Belgium: Around Antwerp

A table in the lively little Cafe de la Terrasse, up on the broad stone promenoir overhanging the Antwerp docks, is one place in a thousand for the man who is inclined toward any such unusual combination as a maximum of twentieth-century business activity in a setting of the Middle Ages. He is fortunate in locality and happy in surroundings. A Parisian waiter removes the remains of his light luncheon of a salad of Belgian greens fresh this morning from a trim truck garden beyond the ramparts, refills the thin tumbler to the taste of the guest with foaming local Orge or light Brussels Faro or the bitter product of Ghent or the flat, insipid stuff they boast about at Louvain, and supplies a light for an excellent cigar made here in Antwerp of the best growth of Havana. Supposing it to be two o’clock of the usual mottled, doubtful afternoon, – for Antwerp’s weather, like Antwerp’s history, is mingled sunshine and shadows, – the loiterer may look out at his ease on a notable and fascinating panorama. Beneath him and to either side extend miles of massive docks of ponderous masonry, upon and about which swarms an ant-like multitude of nimble and active longshoremen plying a network of ropes and tackle, and directing the labors of vast, writhing derricks that toil like a mechanical Israel in bondage. Snuggling close to the grim granite walls are merchant mammoths from the ends of the earth, and into these, with the ease of a man stooping for a pin, gigantic steel arms sweep tons of casks and bales that they have lightly plucked out of long wharf trains lying alongside. There is a prodigious bustling of porters in long blue blouses, shouts and cries from the riverful of shipping, trampling of thousands of hobnailed shoes, and an incessant clatter of the wooden sabots of little Antwerp boys in peaked caps and baggy blue trousers and of little Antwerp girls in bright skirts and curious white headdress.

This sort of thing is proceeding for miles up and down the river front, and all through the intricate series of locks and bassins and canals that quadruple the wharfage of this rejuvenated old Flemish city. They are receiving whole argosies of raw material in the shape of hides, tobacco, and textiles, and are sending away fortunes in cut diamonds, delicate laces, linens, beer, sugar, and innumerable clever products of human hands from fragile glass to ponderous machinery. And they do it with more ease and, it seems necessary to add, with less profanity than any other port of Europe. What, then, could have possessed the genial Eugene Field to pass along that ancient slander on the excellent burghers of Flanders?

While I should not wish to take such extreme ground as that assumed, in another connection, by a New York police inspector, when he observed that “every one of them facts has been verified to be absolutely untrue,” still I must say that, as far as I could notice, there is nothing notable about the Flemish oath as employed today. Indeed, it is more than likely that one could pass a long and pleasant evening loitering among the tavernes and recreation haunts of the Belgian soldier and civilian and come across nothing more vocally spirited than robust guffaws, possibly punctuated discreetly, or heavy fists thundering the time as a couple of comrades scrape over the sanded floor in the contagious rhythm of that venerable and favorite waltz of the Netherlands, –

“Rosa, willen wy dansen? Danst Rosa; danst Rosa. Rosa, willen wy dansen? Danst Rosa zoet!”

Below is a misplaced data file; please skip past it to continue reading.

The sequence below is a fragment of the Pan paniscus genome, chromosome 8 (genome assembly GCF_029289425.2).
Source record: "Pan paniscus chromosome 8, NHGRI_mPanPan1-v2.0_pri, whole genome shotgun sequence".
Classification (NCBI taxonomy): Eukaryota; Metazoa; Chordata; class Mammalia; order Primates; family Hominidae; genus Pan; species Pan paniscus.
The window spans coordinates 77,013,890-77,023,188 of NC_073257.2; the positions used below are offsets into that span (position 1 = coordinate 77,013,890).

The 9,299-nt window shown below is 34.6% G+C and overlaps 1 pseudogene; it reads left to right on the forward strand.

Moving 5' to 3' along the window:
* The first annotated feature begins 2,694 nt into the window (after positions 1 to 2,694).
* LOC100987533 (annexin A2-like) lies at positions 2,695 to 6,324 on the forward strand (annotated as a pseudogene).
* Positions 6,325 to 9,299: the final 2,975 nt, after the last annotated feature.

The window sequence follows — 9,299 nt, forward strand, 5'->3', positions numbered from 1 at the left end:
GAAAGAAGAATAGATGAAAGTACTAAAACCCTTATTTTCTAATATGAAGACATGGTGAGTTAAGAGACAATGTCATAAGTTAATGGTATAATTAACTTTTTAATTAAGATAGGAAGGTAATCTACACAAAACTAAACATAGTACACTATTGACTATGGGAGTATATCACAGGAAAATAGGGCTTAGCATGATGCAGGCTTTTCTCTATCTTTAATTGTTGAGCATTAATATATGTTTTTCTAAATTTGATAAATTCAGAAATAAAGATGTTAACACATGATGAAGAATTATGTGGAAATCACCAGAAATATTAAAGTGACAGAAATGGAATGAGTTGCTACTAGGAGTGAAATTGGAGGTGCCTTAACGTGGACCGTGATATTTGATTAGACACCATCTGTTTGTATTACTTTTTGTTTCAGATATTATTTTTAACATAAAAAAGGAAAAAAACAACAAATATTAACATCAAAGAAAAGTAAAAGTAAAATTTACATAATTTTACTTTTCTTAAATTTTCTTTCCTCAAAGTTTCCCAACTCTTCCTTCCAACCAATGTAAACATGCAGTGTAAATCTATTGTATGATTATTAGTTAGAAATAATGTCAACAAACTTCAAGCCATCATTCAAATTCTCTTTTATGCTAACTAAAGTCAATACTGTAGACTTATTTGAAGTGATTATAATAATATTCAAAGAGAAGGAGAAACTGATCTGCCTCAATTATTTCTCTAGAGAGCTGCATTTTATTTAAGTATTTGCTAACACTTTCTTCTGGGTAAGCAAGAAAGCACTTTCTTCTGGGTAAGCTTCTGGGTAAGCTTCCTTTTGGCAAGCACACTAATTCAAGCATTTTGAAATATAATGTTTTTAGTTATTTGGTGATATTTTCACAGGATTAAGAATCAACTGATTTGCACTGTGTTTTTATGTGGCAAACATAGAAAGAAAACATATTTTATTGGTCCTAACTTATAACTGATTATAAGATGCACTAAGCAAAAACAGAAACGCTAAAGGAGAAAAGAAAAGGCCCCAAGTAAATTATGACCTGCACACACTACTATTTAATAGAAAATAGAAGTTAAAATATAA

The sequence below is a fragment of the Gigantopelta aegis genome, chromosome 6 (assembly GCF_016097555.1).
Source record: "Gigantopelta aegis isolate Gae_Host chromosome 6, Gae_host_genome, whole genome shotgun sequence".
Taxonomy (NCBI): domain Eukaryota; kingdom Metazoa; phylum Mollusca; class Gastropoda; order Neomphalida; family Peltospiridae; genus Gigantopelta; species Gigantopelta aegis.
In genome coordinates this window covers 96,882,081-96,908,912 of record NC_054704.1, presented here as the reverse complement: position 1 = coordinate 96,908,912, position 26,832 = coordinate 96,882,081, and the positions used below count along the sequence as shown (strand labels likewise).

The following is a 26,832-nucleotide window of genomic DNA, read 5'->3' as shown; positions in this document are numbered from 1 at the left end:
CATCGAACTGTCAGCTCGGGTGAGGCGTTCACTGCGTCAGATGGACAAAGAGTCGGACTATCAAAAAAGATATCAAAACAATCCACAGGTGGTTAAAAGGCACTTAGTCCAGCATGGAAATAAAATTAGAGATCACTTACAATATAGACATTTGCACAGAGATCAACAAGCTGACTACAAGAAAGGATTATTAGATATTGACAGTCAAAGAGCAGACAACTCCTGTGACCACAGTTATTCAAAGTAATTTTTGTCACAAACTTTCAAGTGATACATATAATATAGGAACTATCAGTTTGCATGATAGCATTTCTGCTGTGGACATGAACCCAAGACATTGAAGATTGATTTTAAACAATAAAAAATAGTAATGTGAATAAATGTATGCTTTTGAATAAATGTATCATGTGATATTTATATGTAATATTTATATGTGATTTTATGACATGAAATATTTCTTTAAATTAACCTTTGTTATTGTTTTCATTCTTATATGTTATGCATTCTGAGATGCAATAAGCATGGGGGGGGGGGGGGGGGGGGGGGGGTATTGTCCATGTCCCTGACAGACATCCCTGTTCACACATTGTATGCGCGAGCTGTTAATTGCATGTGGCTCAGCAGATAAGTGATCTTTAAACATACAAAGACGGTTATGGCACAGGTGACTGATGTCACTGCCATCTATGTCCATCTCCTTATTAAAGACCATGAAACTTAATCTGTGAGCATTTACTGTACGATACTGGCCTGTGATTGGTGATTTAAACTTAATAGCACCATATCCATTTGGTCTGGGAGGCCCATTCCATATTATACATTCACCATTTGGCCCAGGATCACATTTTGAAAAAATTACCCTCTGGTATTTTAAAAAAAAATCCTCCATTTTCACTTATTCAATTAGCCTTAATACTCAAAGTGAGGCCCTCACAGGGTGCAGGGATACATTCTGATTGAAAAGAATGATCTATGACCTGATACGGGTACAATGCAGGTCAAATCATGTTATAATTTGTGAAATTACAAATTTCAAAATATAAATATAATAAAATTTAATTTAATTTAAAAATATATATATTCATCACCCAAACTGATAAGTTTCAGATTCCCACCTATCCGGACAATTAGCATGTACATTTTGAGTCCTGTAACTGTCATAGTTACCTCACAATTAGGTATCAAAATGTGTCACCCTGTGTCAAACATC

On the other hand, if, with this much of an excuse, a stranger should go exploring Antwerp between two and three o’clock in quest of “verkoop men dranken” signs, he would be quite otherwise repaid in the discovery of charming huddled and crooked streets and a wealth of architectural quaintness and beauty. He would have no difficulty in finding tavernes and drinking-places, particularly along the river front, where they abound. As he passed them he would encounter robust whiffs of acrid and penetrating odors with tar and fish in the ascendancy, and catch glimpses of a wooden-shod peasantry fraternizing with evil-eyed “water-rats” and devouring vast quantities of salmon and sauerkraut washed down with ale and white beer. There is no charge now, as once there was, for noise made by patrons. The silk-fingered gentry overreached themselves here, for when, a number of years ago, they had carried the robbing of foreign sailors to the point of international notoriety, the authorities took a hand and devised a system of payment for Jack ashore; then the American and English ministers and consuls established and made popular the Sailors’ Bethel on the quay, with its clean and attractive reading- and amusement-rooms, and the Sailors’ Home on Canal de 1’Ancre, where, for fifty-five cents a day, Jack can have a neat little room to himself and four excellent meals in the bargain. For these reasons among others, a visitor, even by night, finds much less of noise and revelry than he had anticipated, and beholds the thirsty Antwerpian content himself with a final “nip” at an estaminet or even make shift of a “nightcap ” of mineral water or black coffee at one or another of the city’s innumerable cafes. In these he will himself be welcome to read the news of the day in the columns of “Le Precurseur” or “De Nieuwe Gazet,” or, better still, in the venerable “Gazet van Gent,” one of the oldest of existing newspapers, with nearly two hundred and fifty years of publication behind it. The real drinking will have been in progress where the out-of-town people have been dining a prix fixe, and clinking their burgundy and claret glasses at the great hotels on the Quai Van Dyck, the Place de Meir, or the Place Verte. The palm should really go to the amusement seekers of the latter little square; for nothing this side the capacity of an archery club at a July kermess can compare with the thirst of the music lovers who throng the tables on the sidewalks before the restaurants and cafes of jolly Place Verte when the band is playing, on balmy summer evenings. Instead of dissipation, the man who explores Antwerp makes constant discovery of unanticipated delights. He observes about him in the surprising little streets of the old section an amazing collection of absurd roofs slanting steeply up for several stories, pierced with owl-like, staring, round windows; house fronts by the hundreds with denticulated gables stepping upward like staircases toward the sky; and pots of flowers and immaculate muslin curtains in tiny doll-house windows peering out from the most unexpected and impossible places away up among the eaves and chimneys. He will catch an occasional glimpse of massive old four-poster beds with green curtains and yellow lace valances; of shining oak chests, and highback chairs, and brown dining-rooms wainscoted in polished oak and most inviting with ponderous sideboards set with Delft platters and gleaming copper and pewter pieces. From time to time he will see large, cool living-rooms in which the father enjoys his paper and meerschaum pipe, while the placid-faced mother employs herself with lace or embroidery and the fairhaired daughter at the piano tells how